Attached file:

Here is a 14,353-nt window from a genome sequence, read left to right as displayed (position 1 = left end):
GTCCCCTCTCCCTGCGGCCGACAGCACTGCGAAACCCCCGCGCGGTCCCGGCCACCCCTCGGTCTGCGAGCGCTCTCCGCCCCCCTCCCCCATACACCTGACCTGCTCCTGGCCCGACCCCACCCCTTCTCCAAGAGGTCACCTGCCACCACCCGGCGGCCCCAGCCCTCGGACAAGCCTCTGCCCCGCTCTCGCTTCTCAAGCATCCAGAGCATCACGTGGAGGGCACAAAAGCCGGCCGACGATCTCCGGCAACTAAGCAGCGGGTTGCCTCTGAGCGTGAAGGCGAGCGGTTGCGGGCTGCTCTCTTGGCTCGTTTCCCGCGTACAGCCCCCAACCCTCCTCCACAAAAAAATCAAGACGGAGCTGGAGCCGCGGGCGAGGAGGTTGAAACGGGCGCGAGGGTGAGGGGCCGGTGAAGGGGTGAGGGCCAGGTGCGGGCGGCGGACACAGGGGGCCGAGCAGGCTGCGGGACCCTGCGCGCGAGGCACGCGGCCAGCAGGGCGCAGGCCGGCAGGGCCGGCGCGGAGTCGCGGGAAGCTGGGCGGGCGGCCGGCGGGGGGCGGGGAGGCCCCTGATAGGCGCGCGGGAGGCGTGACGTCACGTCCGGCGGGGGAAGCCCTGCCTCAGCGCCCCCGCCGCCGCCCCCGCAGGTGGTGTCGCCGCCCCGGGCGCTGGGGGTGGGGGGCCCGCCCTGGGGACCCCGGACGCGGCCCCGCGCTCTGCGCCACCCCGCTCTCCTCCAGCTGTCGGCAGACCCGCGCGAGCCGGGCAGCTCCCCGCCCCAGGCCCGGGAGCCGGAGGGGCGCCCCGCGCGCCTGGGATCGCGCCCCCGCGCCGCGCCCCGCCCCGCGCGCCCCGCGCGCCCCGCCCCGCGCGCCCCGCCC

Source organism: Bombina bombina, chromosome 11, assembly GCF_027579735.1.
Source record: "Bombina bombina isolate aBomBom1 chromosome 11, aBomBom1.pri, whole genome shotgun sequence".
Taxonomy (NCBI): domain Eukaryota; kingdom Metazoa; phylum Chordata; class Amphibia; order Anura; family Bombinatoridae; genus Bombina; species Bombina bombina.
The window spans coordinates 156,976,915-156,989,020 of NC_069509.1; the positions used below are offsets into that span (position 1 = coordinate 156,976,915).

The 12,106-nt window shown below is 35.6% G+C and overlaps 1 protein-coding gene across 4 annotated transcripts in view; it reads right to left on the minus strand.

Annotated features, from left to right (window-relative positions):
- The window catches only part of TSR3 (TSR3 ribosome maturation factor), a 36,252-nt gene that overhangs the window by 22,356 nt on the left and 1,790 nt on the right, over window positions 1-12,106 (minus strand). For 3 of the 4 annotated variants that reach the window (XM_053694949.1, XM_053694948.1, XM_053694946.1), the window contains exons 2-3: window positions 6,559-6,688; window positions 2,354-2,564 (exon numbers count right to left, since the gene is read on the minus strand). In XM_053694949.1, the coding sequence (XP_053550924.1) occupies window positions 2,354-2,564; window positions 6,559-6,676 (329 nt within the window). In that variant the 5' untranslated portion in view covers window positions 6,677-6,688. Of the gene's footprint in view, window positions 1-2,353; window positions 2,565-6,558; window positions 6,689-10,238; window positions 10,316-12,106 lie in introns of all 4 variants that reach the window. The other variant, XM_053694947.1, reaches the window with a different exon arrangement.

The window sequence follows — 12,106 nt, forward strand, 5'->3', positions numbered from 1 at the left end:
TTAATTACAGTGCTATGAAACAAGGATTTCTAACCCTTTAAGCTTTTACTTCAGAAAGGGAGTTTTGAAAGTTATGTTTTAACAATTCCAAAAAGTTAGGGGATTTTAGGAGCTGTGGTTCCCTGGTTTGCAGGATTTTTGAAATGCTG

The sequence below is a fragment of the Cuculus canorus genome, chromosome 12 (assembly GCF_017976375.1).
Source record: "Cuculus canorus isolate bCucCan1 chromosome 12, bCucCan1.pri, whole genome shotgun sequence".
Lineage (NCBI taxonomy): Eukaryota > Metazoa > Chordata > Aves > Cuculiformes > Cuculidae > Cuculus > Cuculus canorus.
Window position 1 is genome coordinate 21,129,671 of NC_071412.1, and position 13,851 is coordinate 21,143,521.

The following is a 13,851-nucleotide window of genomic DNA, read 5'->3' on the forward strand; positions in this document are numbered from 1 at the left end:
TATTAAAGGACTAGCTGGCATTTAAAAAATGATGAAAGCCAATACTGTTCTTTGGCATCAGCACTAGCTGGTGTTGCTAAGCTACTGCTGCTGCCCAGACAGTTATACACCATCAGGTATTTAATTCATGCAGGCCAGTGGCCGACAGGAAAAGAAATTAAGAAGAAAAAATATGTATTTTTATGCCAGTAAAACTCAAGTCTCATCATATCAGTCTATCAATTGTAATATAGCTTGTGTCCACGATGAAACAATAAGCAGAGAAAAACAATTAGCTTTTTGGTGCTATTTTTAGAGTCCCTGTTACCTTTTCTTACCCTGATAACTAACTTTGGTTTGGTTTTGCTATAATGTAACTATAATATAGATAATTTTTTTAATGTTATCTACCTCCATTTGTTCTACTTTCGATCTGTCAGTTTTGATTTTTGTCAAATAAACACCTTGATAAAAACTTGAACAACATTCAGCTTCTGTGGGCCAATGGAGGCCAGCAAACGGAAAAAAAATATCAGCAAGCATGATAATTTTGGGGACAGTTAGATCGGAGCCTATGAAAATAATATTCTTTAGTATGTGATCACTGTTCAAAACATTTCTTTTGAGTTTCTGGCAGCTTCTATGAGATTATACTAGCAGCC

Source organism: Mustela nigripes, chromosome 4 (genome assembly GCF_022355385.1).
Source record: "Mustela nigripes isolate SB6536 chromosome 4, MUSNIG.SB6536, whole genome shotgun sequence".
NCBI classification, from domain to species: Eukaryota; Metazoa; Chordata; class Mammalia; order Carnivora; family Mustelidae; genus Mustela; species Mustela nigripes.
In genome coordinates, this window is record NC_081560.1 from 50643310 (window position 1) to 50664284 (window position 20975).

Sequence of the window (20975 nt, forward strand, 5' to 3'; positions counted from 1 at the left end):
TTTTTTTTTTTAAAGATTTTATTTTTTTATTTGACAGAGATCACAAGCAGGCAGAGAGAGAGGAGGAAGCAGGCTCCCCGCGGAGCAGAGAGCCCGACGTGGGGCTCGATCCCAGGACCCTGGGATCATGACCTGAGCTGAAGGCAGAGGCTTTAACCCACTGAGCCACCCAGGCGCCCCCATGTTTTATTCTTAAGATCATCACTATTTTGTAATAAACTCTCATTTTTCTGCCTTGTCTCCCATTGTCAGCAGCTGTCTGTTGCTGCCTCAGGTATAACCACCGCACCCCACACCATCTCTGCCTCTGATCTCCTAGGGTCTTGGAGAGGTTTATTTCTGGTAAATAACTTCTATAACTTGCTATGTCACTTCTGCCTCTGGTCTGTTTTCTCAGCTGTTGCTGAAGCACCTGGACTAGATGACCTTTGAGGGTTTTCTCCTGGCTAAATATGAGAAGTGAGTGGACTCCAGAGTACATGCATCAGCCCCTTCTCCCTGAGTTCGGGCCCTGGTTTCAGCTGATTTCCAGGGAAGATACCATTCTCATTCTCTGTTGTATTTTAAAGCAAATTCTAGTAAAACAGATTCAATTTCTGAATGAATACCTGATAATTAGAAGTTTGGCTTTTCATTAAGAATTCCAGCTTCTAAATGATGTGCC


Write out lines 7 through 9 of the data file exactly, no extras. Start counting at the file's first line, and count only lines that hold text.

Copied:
The 12,106-nt window shown below is 35.6% G+C and overlaps 1 protein-coding gene across 4 annotated transcripts in view; it reads right to left on the minus strand.

Annotated features, from left to right (window-relative positions):
- The window catches only part of TSR3 (TSR3 ribosome maturation factor), a 36,252-nt gene that overhangs the window by 22,356 nt on the left and 1,790 nt on the right, over window positions 1-12,106 (minus strand). For 3 of the 4 annotated variants that reach the window (XM_053694949.1, XM_053694948.1, XM_053694946.1), the window contains exons 2-3: window positions 6,559-6,688; window positions 2,354-2,564 (exon numbers count right to left, since the gene is read on the minus strand). In XM_053694949.1, the coding sequence (XP_053550924.1) occupies window positions 2,354-2,564; window positions 6,559-6,676 (329 nt within the window). In that variant the 5' untranslated portion in view covers window positions 6,677-6,688. Of the gene's footprint in view, window positions 1-2,353; window positions 2,565-6,558; window positions 6,689-10,238; window positions 10,316-12,106 lie in introns of all 4 variants that reach the window. The other variant, XM_053694947.1, reaches the window with a different exon arrangement.